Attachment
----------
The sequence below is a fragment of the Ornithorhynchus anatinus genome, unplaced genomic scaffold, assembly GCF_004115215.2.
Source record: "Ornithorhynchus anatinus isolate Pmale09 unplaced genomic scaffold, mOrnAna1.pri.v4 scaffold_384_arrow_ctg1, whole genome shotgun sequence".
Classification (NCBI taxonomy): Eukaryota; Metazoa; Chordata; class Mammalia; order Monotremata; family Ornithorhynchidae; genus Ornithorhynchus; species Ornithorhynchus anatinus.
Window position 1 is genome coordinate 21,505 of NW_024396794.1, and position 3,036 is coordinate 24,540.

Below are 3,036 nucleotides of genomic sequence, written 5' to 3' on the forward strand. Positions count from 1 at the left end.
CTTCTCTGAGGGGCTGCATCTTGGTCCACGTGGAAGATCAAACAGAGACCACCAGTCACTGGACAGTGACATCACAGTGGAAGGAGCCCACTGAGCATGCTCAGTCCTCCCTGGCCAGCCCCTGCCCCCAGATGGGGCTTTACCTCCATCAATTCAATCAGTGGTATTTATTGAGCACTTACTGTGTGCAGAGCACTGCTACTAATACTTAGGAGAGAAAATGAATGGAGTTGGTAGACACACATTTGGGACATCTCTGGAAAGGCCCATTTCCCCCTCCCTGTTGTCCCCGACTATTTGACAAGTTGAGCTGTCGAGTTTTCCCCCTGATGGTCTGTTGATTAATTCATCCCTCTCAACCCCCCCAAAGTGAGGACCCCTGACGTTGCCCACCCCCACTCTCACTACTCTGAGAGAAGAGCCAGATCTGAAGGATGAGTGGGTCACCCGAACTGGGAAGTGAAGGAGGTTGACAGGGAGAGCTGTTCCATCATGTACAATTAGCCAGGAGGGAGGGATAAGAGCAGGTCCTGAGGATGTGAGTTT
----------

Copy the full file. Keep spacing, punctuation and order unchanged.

The sequence below is a fragment of the Ornithorhynchus anatinus genome, unplaced genomic scaffold, assembly GCF_004115215.2.
Source record: "Ornithorhynchus anatinus isolate Pmale09 unplaced genomic scaffold, mOrnAna1.pri.v4 scaffold_384_arrow_ctg1, whole genome shotgun sequence".
Classification (NCBI taxonomy): Eukaryota; Metazoa; Chordata; class Mammalia; order Monotremata; family Ornithorhynchidae; genus Ornithorhynchus; species Ornithorhynchus anatinus.
Window position 1 is genome coordinate 21,505 of NW_024396794.1, and position 3,036 is coordinate 24,540.

Below are 3,036 nucleotides of genomic sequence, written 5' to 3' on the forward strand. Positions count from 1 at the left end.
CTTCTCTGAGGGGCTGCATCTTGGTCCACGTGGAAGATCAAACAGAGACCACCAGTCACTGGACAGTGACATCACAGTGGAAGGAGCCCACTGAGCATGCTCAGTCCTCCCTGGCCAGCCCCTGCCCCCAGATGGGGCTTTACCTCCATCAATTCAATCAGTGGTATTTATTGAGCACTTACTGTGTGCAGAGCACTGCTACTAATACTTAGGAGAGAAAATGAATGGAGTTGGTAGACACACATTTGGGACATCTCTGGAAAGGCCCATTTCCCCCTCCCTGTTGTCCCCGACTATTTGACAAGTTGAGCTGTCGAGTTTTCCCCCTGATGGTCTGTTGATTAATTCATCCCTCTCAACCCCCCCAAAGTGAGGACCCCTGACGTTGCCCACCCCCACTCTCACTACTCTGAGAGAAGAGCCAGATCTGAAGGATGAGTGGGTCACCCGAACTGGGAAGTGAAGGAGGTTGACAGGGAGAGCTGTTCCATCATGTACAATTAGCCAGGAGGGAGGGATAAGAGCAGGTCCTGAGGATGTGAGTTT